What is the measure of the years? After fifty years what does it mean? I imagine the survivor of the Shoah washing up on this godforsaken Jewish wilderness, this godspared paradise, looking around, looking forward, never backwards, no never back to those places, those times. He stands, he mates with another survivor. Together they work, they scrape, they venture, they struggle and persist. They raise a generation, often of one only child – the previous children lost, burned – they find the tuition fees, they send the child to Scopus…

The Scopus of today dazzles. I venture to suggest there exist university campuses in Australia which would envy the facilities and the faculty of this school.

In all the vivacity of this evening, the buzz, the energy of this still radiant class of ‘63, in all the softening, the love, there abides among us grandparents the uneasy understanding that a Scopus education is beyond the means of many of our children to provide. Some of my contemporaries, I know, quietly pay their grandkids’ fees. Others work for the school, raising funds for scholarships and bursaries.

What would the founders say? Would they count Scopus a success if the rising generation were locked out?

Broaden the Intervention?

I am working in my general practice in the CBD when the phone rings. The receptionist’s voice is urgent: Howard, there’s a man collapsed outside on the street. Can you go?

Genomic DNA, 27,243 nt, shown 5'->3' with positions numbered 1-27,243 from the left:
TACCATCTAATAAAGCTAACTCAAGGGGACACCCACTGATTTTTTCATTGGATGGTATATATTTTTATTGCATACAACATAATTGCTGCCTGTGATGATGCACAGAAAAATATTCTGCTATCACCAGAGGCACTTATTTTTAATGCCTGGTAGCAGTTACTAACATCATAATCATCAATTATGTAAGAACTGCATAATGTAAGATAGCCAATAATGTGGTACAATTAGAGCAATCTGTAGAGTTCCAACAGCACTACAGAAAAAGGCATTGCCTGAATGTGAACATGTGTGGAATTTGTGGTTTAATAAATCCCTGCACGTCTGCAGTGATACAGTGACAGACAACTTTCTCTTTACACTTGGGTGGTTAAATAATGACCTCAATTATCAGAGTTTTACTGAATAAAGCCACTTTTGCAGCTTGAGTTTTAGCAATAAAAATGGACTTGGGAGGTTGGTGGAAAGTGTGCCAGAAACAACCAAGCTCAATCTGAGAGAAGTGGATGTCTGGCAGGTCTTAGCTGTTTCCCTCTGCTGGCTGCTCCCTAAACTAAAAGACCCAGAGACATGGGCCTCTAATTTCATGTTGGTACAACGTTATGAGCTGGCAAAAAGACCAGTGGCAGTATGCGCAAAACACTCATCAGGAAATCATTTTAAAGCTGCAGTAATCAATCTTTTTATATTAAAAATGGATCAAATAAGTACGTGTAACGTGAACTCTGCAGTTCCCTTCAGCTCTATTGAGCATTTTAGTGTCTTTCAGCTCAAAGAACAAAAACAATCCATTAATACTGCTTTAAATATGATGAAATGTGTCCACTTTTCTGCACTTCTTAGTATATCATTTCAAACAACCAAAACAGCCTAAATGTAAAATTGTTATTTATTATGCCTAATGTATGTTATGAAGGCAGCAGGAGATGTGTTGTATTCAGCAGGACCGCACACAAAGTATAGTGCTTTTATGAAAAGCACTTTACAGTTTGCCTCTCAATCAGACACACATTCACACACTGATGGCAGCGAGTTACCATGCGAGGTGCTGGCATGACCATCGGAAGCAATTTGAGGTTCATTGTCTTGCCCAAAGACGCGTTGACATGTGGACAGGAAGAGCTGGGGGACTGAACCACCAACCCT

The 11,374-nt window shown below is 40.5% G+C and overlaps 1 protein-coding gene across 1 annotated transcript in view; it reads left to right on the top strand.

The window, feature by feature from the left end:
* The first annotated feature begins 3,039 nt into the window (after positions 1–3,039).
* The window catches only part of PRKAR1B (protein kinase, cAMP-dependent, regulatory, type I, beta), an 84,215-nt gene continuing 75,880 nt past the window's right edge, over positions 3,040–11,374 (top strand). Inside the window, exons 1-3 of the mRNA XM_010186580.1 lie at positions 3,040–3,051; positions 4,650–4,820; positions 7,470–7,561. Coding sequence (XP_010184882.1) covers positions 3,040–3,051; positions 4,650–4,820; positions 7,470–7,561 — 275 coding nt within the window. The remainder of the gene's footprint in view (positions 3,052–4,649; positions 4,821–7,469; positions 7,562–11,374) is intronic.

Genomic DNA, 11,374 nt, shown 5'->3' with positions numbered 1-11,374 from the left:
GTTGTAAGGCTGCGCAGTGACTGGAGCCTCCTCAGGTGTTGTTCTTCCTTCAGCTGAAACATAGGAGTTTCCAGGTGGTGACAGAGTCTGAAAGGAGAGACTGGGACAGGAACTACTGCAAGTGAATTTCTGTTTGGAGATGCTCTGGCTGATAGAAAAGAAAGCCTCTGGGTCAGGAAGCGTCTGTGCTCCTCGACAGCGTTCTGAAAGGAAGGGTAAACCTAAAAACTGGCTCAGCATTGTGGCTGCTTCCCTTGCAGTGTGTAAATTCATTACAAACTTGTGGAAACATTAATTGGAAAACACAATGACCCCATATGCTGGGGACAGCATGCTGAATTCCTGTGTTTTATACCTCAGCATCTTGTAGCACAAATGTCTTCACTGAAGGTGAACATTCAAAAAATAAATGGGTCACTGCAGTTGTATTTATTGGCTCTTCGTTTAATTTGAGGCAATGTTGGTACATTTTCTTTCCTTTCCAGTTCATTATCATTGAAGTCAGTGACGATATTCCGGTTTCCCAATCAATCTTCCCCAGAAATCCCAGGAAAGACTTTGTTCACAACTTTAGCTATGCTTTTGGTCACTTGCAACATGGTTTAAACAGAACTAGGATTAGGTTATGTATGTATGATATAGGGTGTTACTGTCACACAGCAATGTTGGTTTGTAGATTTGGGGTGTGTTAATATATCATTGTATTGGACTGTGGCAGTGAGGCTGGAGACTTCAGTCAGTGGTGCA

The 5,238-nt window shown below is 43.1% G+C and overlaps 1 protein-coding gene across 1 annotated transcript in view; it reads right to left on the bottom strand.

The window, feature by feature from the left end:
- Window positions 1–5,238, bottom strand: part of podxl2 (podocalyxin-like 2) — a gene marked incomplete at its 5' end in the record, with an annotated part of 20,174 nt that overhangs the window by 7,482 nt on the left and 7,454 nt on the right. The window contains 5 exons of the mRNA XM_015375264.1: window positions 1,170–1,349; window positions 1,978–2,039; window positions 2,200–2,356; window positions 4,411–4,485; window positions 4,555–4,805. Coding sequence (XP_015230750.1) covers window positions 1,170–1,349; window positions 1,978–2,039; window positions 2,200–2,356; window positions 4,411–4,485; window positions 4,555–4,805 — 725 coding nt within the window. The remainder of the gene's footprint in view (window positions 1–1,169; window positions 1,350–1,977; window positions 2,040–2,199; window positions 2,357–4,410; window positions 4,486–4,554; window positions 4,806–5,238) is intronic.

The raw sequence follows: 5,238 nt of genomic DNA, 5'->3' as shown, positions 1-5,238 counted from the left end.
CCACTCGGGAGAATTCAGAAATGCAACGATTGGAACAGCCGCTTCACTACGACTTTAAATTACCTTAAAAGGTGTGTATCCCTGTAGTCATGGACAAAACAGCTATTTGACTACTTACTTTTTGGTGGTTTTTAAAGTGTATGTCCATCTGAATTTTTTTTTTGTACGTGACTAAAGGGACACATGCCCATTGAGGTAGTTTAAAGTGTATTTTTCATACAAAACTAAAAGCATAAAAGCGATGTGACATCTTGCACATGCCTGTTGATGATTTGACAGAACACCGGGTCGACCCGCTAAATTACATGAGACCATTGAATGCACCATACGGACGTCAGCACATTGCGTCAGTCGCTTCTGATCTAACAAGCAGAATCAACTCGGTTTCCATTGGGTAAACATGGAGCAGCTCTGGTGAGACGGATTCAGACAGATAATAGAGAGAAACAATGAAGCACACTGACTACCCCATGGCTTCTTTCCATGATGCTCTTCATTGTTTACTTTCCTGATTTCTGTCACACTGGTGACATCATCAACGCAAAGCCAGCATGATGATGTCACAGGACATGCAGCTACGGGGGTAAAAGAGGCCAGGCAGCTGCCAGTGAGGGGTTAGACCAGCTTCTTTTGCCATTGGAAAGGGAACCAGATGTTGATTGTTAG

I can. Grabbing a few tools, I race out into the street where a small crowd is gathering around a man in a suit. He lies flat on his back on the footpath outside the bookshop. Behind his head is a cylindrical object in a brown paper bag. Liquor leaks through the brown paper.

The man lies hard against the foot of a large window displaying the cream of our written culture. The man would have leaned against the window for support, fallen and stayed where he fell.

The man lies, motionless. The authority of my stethoscope opens a space for me between spectators, ambulance callers, vociferous suggesters, silent gawkers, head cradlers. The stethoscope reassures, the suggesters fall silent.

The man we all regard, the man we all fear, does not respond to questions. Nor to deep pressure of my thumb against his forehead. He lies insensible in Martin Place, grunting his shallow breaths, creased face purpled and puffy, grey hair, grey suit awry. Beneath my finger a thin pulse beats, fast and feeble.

His breath is a brewery. The wrist in my hand is criss-crossed with ancient slash marks, white against ashen skin.

It is 10.00 a.m.

This is a human person of my age, nameless to us, nameless to himself, his being reduced by alcohol and secret griefs.

The ambulance arrives and I go back inside.